1957 February 24

Academy Awards Votes to Bar HUAC Witnesses


The Academy Awards committee, it was reported on this day, voted to deny eligibility for an Oscar to anyone who either admitted to being a member of the Communist Party or who refused to cooperate with an official legislative investigating committee. The new rule, passed at the last minute, was directed at Michael Wilson, screenwriter for the film, Friendly Persuasion, which was under consideration for several Oscars, including best screenplay. Wilson was named an “unfriendly witness” by HUAC in its investigation of alleged Communist influence in Hollywood.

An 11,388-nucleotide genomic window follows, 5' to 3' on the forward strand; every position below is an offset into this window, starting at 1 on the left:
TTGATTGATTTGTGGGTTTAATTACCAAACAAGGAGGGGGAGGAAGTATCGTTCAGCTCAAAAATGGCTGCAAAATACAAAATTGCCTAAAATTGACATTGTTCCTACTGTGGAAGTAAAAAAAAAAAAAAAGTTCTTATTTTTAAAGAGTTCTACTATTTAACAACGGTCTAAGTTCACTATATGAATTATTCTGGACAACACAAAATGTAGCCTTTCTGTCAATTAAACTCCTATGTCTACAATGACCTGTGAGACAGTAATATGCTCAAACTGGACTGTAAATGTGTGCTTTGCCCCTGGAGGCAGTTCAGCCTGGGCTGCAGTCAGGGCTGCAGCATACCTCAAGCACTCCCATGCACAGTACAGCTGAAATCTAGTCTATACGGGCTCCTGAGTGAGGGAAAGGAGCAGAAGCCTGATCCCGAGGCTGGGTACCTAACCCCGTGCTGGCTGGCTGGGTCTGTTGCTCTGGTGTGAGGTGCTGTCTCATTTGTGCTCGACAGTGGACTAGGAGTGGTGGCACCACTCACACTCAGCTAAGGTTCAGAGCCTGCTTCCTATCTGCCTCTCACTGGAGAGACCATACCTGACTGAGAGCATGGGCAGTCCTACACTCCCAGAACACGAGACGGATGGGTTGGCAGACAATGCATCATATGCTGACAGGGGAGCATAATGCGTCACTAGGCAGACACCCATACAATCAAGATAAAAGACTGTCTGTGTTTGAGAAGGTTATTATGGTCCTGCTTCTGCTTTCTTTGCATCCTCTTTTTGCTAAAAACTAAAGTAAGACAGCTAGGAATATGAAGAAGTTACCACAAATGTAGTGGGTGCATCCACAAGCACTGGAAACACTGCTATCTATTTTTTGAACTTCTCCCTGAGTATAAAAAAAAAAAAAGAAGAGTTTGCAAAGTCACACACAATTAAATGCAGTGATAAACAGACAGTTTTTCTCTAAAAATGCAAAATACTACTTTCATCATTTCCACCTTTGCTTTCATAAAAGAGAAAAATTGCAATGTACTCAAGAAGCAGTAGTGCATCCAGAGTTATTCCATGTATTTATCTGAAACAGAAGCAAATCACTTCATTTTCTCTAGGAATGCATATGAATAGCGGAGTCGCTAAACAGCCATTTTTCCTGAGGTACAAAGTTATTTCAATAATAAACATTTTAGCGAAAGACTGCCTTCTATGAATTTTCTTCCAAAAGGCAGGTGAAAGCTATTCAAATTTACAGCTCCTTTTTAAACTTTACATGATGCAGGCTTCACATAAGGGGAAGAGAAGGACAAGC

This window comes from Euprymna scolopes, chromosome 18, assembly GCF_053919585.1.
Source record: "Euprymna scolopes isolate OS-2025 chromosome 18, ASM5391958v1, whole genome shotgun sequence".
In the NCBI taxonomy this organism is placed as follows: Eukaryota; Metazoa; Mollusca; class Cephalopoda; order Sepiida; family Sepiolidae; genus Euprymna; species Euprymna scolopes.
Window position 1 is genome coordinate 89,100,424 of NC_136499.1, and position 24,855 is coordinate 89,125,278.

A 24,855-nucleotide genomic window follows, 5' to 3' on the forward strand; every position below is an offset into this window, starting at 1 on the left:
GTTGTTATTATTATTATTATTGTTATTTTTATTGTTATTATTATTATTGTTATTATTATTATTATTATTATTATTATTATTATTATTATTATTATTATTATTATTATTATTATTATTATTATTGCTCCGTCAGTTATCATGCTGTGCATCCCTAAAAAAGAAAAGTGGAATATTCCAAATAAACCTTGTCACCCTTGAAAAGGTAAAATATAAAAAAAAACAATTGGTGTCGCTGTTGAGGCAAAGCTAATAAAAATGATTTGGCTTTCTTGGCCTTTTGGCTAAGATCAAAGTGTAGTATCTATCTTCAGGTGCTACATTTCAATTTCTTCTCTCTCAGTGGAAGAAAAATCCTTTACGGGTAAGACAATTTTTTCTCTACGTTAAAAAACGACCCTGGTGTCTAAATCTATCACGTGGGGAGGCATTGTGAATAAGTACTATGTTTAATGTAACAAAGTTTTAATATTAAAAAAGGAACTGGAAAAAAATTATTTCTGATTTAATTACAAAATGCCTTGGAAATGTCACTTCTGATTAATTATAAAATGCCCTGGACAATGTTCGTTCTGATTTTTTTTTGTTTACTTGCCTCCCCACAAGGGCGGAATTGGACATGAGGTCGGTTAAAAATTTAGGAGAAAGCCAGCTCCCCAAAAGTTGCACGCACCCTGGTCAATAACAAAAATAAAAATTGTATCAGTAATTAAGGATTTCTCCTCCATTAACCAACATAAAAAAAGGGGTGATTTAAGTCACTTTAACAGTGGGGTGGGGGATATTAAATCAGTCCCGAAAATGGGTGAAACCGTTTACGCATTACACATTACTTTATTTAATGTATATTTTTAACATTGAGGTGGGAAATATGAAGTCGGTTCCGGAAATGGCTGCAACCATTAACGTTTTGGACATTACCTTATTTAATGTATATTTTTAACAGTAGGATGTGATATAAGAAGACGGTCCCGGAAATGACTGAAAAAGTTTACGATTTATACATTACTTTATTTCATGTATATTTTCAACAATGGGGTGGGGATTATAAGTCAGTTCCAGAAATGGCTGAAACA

Wilson had a distinguished career before being blacklisted. He contributed to the famous film, It’s A Wonderful Life, and shared an Oscar for the acclaimed film, A Place in the Sun. After being blacklisted, he anonymously contributed to the scripts for Bridge on the River Kwai and Lawrence of Arabia. He was eventually allowed to work under his own name and wrote the script for the original version of Planet of the Apes (which includes a wicked parody of the House Un-American Activities Committee; see February 8, 1968).

Learn more:  Michael Freedland, with Barbara Paskin, Witch-Hunt in Hollywood: McCarthyism’s War on Tinseltown  (2009)

And more: Larry Ceplair and Steven Englund, Inquisition in Hollywood: Politics in the Film Community, 1930–1960 (1980)

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